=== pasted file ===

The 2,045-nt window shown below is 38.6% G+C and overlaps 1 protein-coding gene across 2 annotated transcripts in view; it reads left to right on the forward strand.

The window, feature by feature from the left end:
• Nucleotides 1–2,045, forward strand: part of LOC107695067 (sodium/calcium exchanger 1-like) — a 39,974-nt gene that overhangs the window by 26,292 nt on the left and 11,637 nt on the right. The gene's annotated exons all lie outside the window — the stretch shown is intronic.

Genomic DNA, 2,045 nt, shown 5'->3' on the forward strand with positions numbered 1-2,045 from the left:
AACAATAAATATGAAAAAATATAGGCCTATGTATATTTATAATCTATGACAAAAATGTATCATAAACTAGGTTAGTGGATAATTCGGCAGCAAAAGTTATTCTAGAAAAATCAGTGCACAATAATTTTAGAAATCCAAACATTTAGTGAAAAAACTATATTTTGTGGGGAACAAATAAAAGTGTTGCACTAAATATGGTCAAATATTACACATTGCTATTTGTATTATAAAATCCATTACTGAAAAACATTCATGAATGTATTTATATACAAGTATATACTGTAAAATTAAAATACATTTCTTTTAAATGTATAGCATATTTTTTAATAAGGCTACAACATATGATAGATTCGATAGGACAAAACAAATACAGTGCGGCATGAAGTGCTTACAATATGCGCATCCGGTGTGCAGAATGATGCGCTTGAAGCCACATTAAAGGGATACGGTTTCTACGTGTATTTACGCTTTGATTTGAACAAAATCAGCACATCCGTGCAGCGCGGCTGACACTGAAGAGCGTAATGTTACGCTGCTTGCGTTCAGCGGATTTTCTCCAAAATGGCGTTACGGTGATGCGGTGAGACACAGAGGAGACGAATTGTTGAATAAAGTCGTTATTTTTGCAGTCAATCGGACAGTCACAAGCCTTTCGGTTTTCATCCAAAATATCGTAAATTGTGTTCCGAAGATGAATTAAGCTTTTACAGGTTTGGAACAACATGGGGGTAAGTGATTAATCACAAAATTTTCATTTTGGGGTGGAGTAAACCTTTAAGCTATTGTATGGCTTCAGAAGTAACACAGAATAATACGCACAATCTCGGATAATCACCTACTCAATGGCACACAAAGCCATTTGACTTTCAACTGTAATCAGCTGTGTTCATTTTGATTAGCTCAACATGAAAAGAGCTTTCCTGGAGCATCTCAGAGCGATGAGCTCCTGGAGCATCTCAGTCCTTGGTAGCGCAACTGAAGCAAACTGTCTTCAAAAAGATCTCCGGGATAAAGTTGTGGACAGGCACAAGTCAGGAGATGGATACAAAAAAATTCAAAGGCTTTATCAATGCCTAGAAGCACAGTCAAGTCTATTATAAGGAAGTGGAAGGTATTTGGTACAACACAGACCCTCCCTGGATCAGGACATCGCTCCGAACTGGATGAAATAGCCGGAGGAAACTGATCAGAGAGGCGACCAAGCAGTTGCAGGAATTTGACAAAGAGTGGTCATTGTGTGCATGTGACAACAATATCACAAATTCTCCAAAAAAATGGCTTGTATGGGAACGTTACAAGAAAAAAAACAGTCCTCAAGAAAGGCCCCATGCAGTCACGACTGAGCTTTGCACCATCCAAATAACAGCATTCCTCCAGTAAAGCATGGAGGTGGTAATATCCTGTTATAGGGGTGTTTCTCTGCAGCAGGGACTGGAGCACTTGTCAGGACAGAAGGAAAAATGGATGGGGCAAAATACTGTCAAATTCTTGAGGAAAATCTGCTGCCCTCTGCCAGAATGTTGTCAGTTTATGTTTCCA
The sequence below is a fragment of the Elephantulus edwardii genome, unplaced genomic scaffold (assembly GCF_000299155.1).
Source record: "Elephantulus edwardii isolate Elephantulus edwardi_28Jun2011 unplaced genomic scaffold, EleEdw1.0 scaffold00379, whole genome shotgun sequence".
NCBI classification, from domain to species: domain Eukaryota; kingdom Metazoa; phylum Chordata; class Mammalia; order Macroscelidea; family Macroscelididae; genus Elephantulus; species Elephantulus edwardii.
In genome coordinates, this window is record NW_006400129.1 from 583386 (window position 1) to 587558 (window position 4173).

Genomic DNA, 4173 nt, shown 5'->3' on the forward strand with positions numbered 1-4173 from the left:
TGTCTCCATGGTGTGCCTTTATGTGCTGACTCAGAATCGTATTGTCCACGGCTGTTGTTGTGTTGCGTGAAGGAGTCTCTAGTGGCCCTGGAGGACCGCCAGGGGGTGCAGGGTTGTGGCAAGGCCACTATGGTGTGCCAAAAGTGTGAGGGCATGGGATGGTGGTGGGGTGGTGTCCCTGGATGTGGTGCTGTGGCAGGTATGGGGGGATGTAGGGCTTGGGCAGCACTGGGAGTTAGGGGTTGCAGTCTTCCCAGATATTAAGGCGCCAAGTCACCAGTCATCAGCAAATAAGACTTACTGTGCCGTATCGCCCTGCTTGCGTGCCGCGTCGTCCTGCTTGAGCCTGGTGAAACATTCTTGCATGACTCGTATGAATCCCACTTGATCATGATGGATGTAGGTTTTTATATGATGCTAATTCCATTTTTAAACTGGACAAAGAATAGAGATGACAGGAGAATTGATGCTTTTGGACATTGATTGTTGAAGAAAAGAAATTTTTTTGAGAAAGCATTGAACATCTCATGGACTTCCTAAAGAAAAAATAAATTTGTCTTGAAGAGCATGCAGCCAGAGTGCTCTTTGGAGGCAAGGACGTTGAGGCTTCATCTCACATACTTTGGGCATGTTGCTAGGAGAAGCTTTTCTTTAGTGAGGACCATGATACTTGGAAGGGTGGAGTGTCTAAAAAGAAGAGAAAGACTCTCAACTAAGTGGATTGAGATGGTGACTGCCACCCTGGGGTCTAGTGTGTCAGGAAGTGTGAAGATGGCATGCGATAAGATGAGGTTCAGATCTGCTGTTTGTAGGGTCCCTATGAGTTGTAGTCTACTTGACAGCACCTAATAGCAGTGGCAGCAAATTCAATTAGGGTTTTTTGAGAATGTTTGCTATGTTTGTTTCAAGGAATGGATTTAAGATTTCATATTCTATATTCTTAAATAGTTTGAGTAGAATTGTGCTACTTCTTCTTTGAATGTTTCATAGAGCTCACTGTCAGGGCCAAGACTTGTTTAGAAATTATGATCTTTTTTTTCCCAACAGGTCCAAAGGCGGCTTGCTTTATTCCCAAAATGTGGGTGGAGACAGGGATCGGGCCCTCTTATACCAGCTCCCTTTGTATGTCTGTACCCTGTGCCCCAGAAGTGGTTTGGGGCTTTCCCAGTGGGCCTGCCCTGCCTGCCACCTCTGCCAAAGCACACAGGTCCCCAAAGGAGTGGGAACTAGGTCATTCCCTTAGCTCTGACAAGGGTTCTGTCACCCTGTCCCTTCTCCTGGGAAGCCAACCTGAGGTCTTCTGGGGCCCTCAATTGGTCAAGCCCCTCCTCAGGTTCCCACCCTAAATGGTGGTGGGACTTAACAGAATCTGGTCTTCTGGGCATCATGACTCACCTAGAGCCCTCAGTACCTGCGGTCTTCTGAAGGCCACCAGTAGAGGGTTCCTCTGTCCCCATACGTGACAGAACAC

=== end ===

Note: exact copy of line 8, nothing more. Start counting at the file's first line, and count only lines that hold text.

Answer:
NCBI classification, from domain to species: domain Eukaryota; kingdom Metazoa; phylum Chordata; class Mammalia; order Macroscelidea; family Macroscelididae; genus Elephantulus; species Elephantulus edwardii.